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October 19, 2006

Vying to Become the Next ITS

By Peter Chapman

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  • Vying to Become the Next ITS

For the past couple of years, equity trading technology staffers at many broker-dealers have been gnashing their teeth and tearing their hair out over the myriad technical challenges presented by Regulation NMS. But in Princeton, N.J., at the headquarters of Order Execution Services Holdings, the only frustration has been over the delay in the implementation of the Securities and Exchange Commission's sweeping new rule.

The centerpiece of the new regulation, the order protection and the fair access rules, is like a gift from the gods for the small, specialty broker.

OES, which operates an extensive network used by broker-dealers to send orders to exchanges, suddenly finds itself at the center of the NMS whirlwind. Literally.

"With Reg NMS," says Michael Barth, an OES senior vice president responsible for exchanges and market centers, "we've positioned ourselves to be the premier private linkage provider for the exchanges as the alternative to the ITS."

The ITS, or Intermarket Trading System, is the network operated by the Securities Industry Automation Corporation that transports orders between exchanges. The technology and governance of the 30-year-old ITS are supported by all of the nation's stock exchanges. With the coming of Reg NMS, though, ITS is scheduled to be phased out.

In its place, exchanges intend to handle their own outbound routing, relying on internal resources or contracting with specialty broker-dealers and/or vendors.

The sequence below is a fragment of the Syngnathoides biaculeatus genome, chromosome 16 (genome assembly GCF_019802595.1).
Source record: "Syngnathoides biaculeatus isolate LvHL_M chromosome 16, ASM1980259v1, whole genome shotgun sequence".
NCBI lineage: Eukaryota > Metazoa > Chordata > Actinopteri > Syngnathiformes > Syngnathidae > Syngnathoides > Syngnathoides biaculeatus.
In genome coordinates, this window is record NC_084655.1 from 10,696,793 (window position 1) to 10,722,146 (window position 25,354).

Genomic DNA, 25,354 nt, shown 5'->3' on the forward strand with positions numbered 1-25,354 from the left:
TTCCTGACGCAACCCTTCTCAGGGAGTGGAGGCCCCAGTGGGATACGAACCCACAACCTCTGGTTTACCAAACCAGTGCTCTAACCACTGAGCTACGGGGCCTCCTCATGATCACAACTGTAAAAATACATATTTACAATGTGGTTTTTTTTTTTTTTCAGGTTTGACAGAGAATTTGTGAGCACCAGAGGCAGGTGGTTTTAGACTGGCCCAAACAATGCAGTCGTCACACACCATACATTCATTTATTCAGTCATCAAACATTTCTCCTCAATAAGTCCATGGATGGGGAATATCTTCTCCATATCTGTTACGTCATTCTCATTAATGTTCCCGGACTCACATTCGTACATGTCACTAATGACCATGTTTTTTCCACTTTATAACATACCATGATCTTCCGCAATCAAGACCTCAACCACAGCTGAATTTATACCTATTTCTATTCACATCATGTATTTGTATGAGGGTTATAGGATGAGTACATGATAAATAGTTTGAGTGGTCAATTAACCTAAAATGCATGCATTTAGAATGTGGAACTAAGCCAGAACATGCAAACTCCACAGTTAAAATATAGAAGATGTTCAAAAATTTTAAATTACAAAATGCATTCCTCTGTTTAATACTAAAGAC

Under Reg NMS, exchanges are required to make sure they have the capability to route out orders that do not execute on their trading platforms.

To do so, they need an affiliation with a broker-dealer and an outbound routing mechanism. Some exchanges are setting up the broker-dealer internally and outsourcing the routing. Others are outsourcing both services.

The Prize

At stake are tens, if not hundreds, of millions of shares per day flowing through the intermarket system. OES would take a fee for every share delivered.

However, the profitability of all that flow is a question mark. Some predict a price war once Reg NMS is fully implemented and a dozen or so exchanges and ECNs are competing for flow. The less they get per share, one exchange official argues, the less available for the outbound routers.

OES is one of only three firms under consideration by the country's 10 stock exchanges to provide the broker-dealer services, the routing or both. Lava Trading and Selero, formerly IBSN, are also being considered, sources say.

The firm is positioning itself to act as both a broker-dealer-with representation on all stock exchanges-and a routing provider.

OES has landed five exchanges so far. It will function as the facility broker-dealer and routing supplier to both the Philadelphia Stock Exchange and the ISE Stock Exchange. It will function only as the routing supplier for Nasdaq and the two exchange subsidiaries of NYSE Group.

For them, OES will not act as a facility broker. Nasdaq will use Brut for this purpose. The NYSE exchanges will both use Archipelago Securities.

Lava has two wins: the Boston Equities Exchange and the National Stock Exchange. Still in contention are the American, the Chicago and the CBOE stock exchanges.

"We won't get everybody," says OES chief executive Dave Scheckel, "but we'll get the lion's share."

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